When I teach a class, I want to affect the whole person, not just the mind but also the heart, and not just the heart and mind but also the will. So as I prepare, I ask myself three questions.
1. What do I want them to know?
It never hurts to remind myself of some of the fundamentals of learning; for instance, we must learn at foundational levels before we can learn at higher levels. We need knowledge before we can apply it; we need to dissect material before we can put it together in a new way.
Too often, in our hurry to get to the application, we design courses that assume knowledge that the people don't have. The result is that we give people more than they can handle, and they don't learn. We can also fail if we underestimate what people know.
I know one pastor who taught a class on Galatians, hoping to introduce the class to Paul. By the time the class was over, he realized he had failed to capitalize on his people's knowledge: they already knew Paul; they were ready to grapple with the deeper texture of the book. He had misread the hearers' knowledge.
I also have to make sure that I teach what people need to know, not just what I find interesting. For example, one fifty-year-old man in a new members class I was teaching told me he didn't know any prayers except the one his mother taught him as a child: "Now I lay me down to sleep … " He was embarrassed, but he didn't know anything else.
Since there were others like him in the class, I had to resist my urge to talk about prayer at a deeper level. Instead I focused on the fundamentals, answering questions like: What kinds of prayer are there? What is intercession? How do you do it? How do you carve out 10 minutes a day? What do you say when you pray? What does the Lord's Prayer mean? What are some patterns of prayer that work for people in the midst of their busy lives? How do you pray when you're in the car all day?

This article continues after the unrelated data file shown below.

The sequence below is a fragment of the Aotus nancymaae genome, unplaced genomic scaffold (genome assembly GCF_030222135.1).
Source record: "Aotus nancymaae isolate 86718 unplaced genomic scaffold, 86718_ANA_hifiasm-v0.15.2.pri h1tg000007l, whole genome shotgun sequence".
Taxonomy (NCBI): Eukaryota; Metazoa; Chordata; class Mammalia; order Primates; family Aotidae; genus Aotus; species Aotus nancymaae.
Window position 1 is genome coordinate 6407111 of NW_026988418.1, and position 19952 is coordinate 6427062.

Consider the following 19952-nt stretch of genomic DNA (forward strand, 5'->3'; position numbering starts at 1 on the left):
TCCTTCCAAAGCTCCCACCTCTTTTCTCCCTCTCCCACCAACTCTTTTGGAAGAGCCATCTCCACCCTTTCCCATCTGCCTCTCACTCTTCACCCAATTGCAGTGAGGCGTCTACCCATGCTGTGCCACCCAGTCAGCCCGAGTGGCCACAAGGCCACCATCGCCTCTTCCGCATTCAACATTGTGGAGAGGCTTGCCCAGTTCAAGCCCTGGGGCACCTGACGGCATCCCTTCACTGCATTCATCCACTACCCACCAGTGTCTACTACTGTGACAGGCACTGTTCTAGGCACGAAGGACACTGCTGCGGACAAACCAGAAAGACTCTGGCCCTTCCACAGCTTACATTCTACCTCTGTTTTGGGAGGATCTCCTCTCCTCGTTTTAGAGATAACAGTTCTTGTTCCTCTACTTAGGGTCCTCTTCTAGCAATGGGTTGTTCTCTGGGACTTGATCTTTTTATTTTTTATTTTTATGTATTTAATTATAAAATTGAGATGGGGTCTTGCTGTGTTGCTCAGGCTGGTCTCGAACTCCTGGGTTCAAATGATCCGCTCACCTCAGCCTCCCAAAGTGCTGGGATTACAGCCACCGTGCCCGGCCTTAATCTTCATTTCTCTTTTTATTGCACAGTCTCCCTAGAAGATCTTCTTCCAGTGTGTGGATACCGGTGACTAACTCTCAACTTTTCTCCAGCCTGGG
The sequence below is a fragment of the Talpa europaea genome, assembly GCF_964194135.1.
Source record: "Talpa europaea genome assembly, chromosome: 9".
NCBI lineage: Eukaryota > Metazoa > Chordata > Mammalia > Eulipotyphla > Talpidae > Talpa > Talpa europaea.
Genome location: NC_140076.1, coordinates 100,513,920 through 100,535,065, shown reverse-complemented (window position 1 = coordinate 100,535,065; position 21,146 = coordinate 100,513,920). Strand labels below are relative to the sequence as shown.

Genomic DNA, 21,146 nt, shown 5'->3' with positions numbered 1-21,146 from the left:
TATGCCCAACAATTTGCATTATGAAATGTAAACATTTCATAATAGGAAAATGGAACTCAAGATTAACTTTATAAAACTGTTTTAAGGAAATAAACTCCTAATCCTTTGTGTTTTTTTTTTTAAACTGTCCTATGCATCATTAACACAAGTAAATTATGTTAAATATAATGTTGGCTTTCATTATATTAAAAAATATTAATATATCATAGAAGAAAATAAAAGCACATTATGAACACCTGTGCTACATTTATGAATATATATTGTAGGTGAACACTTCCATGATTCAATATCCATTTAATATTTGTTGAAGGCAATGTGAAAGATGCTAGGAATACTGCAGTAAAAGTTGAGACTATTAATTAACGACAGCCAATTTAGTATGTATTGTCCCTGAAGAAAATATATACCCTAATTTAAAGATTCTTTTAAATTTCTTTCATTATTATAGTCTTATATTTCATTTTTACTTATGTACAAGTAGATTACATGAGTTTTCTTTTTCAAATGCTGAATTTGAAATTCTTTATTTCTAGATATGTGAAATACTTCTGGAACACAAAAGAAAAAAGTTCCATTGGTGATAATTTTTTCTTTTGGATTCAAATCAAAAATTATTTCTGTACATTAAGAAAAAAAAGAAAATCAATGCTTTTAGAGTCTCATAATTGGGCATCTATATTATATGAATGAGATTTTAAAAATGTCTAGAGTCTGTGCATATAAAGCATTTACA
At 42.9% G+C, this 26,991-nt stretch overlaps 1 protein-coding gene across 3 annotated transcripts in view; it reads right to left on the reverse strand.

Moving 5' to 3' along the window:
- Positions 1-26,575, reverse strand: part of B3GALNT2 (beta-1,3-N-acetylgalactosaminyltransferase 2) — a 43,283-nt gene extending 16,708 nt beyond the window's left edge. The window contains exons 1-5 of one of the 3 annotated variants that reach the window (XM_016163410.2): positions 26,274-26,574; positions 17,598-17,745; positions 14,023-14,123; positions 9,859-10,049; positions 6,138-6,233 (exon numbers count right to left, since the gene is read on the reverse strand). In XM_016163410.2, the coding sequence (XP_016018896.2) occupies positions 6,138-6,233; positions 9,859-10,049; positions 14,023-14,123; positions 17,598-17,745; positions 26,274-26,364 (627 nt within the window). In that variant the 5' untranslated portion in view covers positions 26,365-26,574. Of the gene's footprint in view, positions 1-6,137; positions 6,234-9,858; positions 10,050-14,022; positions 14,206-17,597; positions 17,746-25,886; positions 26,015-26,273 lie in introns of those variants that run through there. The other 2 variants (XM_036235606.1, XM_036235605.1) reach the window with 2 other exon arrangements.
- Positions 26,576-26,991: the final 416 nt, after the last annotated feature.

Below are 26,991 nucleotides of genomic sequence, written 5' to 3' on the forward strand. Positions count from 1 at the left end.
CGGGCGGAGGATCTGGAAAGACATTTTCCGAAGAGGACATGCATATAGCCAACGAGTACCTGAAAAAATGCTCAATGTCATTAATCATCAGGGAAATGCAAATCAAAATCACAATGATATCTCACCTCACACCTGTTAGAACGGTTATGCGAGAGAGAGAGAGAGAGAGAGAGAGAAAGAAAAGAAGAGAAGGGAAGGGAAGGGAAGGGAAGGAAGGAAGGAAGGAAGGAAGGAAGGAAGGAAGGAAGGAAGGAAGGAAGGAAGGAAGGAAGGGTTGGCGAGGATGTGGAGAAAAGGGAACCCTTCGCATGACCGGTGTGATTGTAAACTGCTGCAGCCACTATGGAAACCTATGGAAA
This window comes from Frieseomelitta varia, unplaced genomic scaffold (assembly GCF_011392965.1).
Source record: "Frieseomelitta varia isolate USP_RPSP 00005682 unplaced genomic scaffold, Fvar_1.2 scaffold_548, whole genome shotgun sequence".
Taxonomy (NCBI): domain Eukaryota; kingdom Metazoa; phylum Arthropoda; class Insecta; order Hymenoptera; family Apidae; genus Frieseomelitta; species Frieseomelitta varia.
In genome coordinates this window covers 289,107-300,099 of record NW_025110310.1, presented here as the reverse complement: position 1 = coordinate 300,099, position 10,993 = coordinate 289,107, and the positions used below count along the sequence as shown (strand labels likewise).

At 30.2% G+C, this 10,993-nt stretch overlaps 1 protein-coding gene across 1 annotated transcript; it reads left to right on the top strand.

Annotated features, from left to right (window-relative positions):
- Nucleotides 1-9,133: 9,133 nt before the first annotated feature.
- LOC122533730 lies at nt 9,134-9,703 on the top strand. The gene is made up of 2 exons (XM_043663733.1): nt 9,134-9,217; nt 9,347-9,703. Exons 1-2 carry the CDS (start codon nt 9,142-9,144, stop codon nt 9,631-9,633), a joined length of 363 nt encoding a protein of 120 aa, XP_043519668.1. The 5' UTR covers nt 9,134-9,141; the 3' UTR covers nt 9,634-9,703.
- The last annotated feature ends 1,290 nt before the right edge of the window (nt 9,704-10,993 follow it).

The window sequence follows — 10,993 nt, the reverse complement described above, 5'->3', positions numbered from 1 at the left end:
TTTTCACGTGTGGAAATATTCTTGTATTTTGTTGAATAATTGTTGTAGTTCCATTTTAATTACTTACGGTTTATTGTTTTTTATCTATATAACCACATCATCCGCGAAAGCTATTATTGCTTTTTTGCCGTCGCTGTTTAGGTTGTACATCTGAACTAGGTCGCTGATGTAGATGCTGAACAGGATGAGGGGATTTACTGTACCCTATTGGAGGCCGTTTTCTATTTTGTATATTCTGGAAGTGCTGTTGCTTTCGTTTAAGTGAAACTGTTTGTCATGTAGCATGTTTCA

So I can't start teaching until I'm clear about what the people need to know.
2. What do I want them to feel?
Learning is more than assimilating and applying knowledge. I'm teaching people, after all, not programming computers. So I also want to design the class to make a difference in how the attendees feel. This happens in two ways.
First, depending on the topic of the class, I want the class to feel the emotion the Scripture text conveys. If we're studying a Psalm of lament for example, I want them to feel some of that lament. If the passage is about praise, I want them to feel like praising God by the end of the class. If I'm talking about Christian community, I want them to experience at least a little of that by the end of the course. At the most basic level, I want them to "enjoy" God.
Secondly, I want people to enjoy the learning experience so they will continue to want to learn. If people feel attracted to the subject after the class, and pursue it on their own through reading or research, I know I've done my job. If they finish the class with a sigh of relief like, "I'm glad I'm done with that. I will never study that again!", then I've not engaged their emotions effectively.
3. What do I want them to do?
I watch for what people do inside and outside the classroom as a result of the class.
In a class on the spiritual disciplines, for instance, I will not only want people to know what the disciplines are and to be intrigued about practicing them; I also want to help them to begin practicing them. Knowing that accountability helps to promote action, I might have individuals pick partners from the class to discuss week by week how they are doing with their Bible reading or prayer.
Whatever the course subject, I want them to practice what Paul in Romans calls "the obedience of faith." I want them to love and obey God more faithfully.
Mastering Teaching; Earl Palmer, Roberta Hestenes, Howard Hendricks; Knowing What to Teach, and How, pp27-29.